Sorry to be late to the party: been busy with wine!
First, are you sure it's Riparia? That's a pretty narrow category of grapevines--I'm more curious than anything. In any case my recipe is cribbed from my friend Jack Keller, who knows more about native grapes than anyone I know.
For five gallons
- 50 lbs Grapes
- 7-10 lbs sugar
- 3-1/2 tsp pectic enzyme
- 1/4 tsp potassium metabisulfite
- Acid blend (see below)
- 5 tsp yeast nutrient
Also about 2 to 2-1/2 gallons of topping water and yeast of your choice (can never go wrong with EC1118)
Crush and destem the grapes, and pull off enough juice to get an sg reading. Add sugar to the must (use dextrose because it dissolves easily) to bring the sg to 1.090--one pound of sugar per gallon will add 1.042 sg. Add enzymes and sulphite, stir hard and pitch yeast.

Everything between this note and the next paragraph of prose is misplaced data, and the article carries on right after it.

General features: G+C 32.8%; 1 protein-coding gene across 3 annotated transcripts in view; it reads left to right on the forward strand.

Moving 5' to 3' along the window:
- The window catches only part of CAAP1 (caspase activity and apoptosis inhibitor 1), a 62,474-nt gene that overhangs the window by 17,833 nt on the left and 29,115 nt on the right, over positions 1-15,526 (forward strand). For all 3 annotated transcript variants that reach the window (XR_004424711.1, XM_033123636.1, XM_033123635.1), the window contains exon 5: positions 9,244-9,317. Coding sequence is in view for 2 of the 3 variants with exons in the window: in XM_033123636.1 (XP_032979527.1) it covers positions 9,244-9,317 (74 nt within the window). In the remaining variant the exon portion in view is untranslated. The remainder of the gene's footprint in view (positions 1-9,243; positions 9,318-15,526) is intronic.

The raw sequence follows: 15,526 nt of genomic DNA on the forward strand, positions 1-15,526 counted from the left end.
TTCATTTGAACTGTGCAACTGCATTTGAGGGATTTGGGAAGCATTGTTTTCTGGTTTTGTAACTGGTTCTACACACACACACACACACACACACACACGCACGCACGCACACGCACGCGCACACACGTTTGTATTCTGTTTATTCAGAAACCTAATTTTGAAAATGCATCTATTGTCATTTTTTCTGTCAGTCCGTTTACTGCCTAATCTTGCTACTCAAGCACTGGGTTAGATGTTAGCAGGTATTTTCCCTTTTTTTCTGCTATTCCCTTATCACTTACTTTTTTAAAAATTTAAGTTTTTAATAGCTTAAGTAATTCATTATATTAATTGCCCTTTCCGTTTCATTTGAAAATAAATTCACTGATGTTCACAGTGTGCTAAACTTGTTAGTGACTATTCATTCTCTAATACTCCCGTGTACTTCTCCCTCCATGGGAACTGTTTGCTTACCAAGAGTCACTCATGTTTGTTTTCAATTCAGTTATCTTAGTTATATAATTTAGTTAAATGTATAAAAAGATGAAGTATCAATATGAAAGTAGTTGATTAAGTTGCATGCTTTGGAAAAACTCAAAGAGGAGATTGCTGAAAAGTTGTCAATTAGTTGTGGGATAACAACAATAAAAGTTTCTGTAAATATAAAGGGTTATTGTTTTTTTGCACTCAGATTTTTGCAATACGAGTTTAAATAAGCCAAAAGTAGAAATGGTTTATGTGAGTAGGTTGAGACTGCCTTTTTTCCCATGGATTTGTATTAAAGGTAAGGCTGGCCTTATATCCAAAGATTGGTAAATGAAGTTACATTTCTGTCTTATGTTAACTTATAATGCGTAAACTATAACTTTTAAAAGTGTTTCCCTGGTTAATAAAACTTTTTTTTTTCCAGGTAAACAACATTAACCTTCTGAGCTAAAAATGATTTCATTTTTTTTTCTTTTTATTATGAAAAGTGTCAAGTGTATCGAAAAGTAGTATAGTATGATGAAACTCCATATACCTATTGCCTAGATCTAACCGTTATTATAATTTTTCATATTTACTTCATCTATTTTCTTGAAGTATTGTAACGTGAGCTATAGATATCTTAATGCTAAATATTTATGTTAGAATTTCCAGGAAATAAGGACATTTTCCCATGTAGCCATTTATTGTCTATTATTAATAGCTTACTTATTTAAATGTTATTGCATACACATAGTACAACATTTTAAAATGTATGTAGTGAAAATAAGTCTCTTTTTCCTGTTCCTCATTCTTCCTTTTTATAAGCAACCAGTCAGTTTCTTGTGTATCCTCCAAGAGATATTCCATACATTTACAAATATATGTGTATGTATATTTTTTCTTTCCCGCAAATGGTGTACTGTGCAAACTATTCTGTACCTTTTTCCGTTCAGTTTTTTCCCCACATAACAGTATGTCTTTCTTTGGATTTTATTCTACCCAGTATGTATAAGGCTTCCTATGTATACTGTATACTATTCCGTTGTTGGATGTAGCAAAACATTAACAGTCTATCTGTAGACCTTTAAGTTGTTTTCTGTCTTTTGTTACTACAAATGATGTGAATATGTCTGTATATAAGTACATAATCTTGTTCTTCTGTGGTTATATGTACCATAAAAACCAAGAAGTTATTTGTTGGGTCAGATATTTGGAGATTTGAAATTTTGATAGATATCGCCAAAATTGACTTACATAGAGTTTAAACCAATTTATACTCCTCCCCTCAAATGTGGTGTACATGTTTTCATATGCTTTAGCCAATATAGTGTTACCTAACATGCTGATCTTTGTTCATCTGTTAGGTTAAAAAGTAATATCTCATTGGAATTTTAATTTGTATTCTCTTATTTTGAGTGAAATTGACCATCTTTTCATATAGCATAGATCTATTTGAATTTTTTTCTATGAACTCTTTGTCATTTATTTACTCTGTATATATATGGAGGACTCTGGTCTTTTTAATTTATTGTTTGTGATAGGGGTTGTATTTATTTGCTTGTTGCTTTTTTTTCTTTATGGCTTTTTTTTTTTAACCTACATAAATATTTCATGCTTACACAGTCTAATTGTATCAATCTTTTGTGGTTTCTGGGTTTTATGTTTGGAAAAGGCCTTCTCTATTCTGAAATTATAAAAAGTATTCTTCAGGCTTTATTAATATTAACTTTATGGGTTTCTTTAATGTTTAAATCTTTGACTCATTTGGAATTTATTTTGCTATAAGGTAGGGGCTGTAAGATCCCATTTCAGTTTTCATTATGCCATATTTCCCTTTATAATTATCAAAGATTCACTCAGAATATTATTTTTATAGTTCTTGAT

Punch down cap twice a day for 7 days, or until sg is below 1.010, press off grapes and top up pail to 5.5 gallons (losses will happen). This bit is important: for every gallon of water you add, add 2 lb of sugar--measure carefully, because you need this for alcohol content.
Measure the TA: if you picked after frost, you may need to add a bit due to watering back. Get in a range of 5.5-6.5 g/l. Use tartaric, because you can cold-stabilise later and drop the pH a bit more if it's an issue.
Let sit for three more weeks to finish fermenting and drop gross lees. Rack into a 5-gallon carboy, add 1/4 teaspoon of sulfite and top up if necessary. In three months rack again, add fining agents, adjust sulfite to a pH-appropriate level, and in a month or so when it's clear, go to the bottle.
Riparia isn't to my taste, but I will say that well-aged examples (3-4 years) are a lot more palatable than anything younger. However, if you're going to back-sweeten, you can drink it as young as you like.
Hope that helps out.